Listening Log 03: Booker T., Clem Snide, Staff Benda Bilili

Posted by Chris Herrington on Tue, May 12, 2009 at 3:11 PM

Two cover stories in three weeks, not counting our Beale Street Music Fest guide, has kept Listening Log dormant for a little while. Hopefully that can change for the rest of the summer, as there are lots of records to catch up on.

On deck for this third Listening Log: A Stax legend, brainy folk-rock, and a Congolese street band:


7a99/1242159762-potato_hole.jpg
Potato Hole — Booker T. (Anti-): On this first solo album in more than 20 years, the MGs bandleader and Stax legend is assisted by the Drive-By Truckers — known more for their songs than their sound — and Neil Young, who downplays his own guitar-hero bona fides to play judicious sideman here. Young and the Truckers have made a bundle of brilliant records between them, but needless to say they aren't exactly the funkiest white guys with whom Jones has ever worked. These collaborators make for better press hooks than musical ones (the cover of Outkast's "Hey Ya" similarly feels like publicity bait). There are many lesser-knowns that would have made for presumably more interesting music. Though that familiar organ tone is the first sound you hear on Potato Hole, this is almost as much of an instrumental guitar album as an organ one, with even Jones himself joining in on the instrument. Jones is a deserving legend, but it's hard to imagine this record would have gotten much attention if tied to a different bio. It's not as compelling, for instance, as the 2009 debut from local MGs inheritors the City Champs. ("Space City," "Potato Hole")
Grade: B-

f581/1242159800-hungry_bird.jpg
Hungry Bird — Clem Snide (429): Clem Snide's Eef Barzelay is a frequently dazzling, occasionally impenetrable songwriter, and while this first band album in four years has more musical juice than his two solo albums (albeit considerably less than the band's 2001 peak The Ghost of Fashion), the lack of specificity in this batch of Barzelay's songs makes it difficult to grasp. Gone are the self-aware video hoes, Joan Jetts of Arc, and autobiographical new dads that have populated some of Barzelay's better songs. A direct closing plea aside, these modest little folk-rock songs reach high, occasionally beyond their grasp, with impressionistic, sometimes stream-of-consciousness intimations of wonder and doom. ("Born a Man," "Beard of Bees," "With All My Heart")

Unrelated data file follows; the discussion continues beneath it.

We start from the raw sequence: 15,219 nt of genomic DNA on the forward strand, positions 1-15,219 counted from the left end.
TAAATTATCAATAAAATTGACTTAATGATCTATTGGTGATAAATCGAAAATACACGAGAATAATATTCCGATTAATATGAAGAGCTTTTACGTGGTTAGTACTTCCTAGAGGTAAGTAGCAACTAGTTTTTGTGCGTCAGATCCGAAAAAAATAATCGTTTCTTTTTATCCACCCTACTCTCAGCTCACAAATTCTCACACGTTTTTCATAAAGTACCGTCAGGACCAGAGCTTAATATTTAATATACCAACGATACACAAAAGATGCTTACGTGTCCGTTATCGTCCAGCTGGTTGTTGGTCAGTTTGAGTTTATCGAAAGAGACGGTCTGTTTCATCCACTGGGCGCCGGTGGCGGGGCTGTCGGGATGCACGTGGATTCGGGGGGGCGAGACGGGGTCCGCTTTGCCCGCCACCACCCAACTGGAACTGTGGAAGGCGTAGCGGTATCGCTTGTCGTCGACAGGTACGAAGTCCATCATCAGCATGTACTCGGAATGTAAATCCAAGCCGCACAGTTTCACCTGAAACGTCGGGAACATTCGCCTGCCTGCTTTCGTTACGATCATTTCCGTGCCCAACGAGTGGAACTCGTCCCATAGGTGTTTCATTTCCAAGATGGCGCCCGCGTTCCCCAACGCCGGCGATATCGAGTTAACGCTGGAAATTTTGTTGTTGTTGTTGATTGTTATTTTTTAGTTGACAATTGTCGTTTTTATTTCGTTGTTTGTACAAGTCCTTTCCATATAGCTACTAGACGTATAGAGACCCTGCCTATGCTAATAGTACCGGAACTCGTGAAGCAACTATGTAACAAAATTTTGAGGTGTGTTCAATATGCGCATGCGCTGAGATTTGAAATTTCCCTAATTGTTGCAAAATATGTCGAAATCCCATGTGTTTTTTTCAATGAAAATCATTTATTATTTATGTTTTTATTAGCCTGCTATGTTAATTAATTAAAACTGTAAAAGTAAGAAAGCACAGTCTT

Grade: B

8a15/1242159858-tres_tres_fort.jpg
Tres Tres Fort — Staff Benda Bilili (Crammed Discs): From the same Western promoters who brought you the Konono series — the rare recent Afropop to find an audience among American alt-rock fans — comes this oddball discovery: A band of aging, handicapped Congolese street musicians found playing on the grounds of the zoo in Kinshasa, where most of this three-years-in-the-making debut album was recorded. The band's ranks are swelled by a rhythm section of street kids, starring 17-year-old Roger Landu riffing and soloing on a homemade, one-string electric lute he fashioned with a tin can.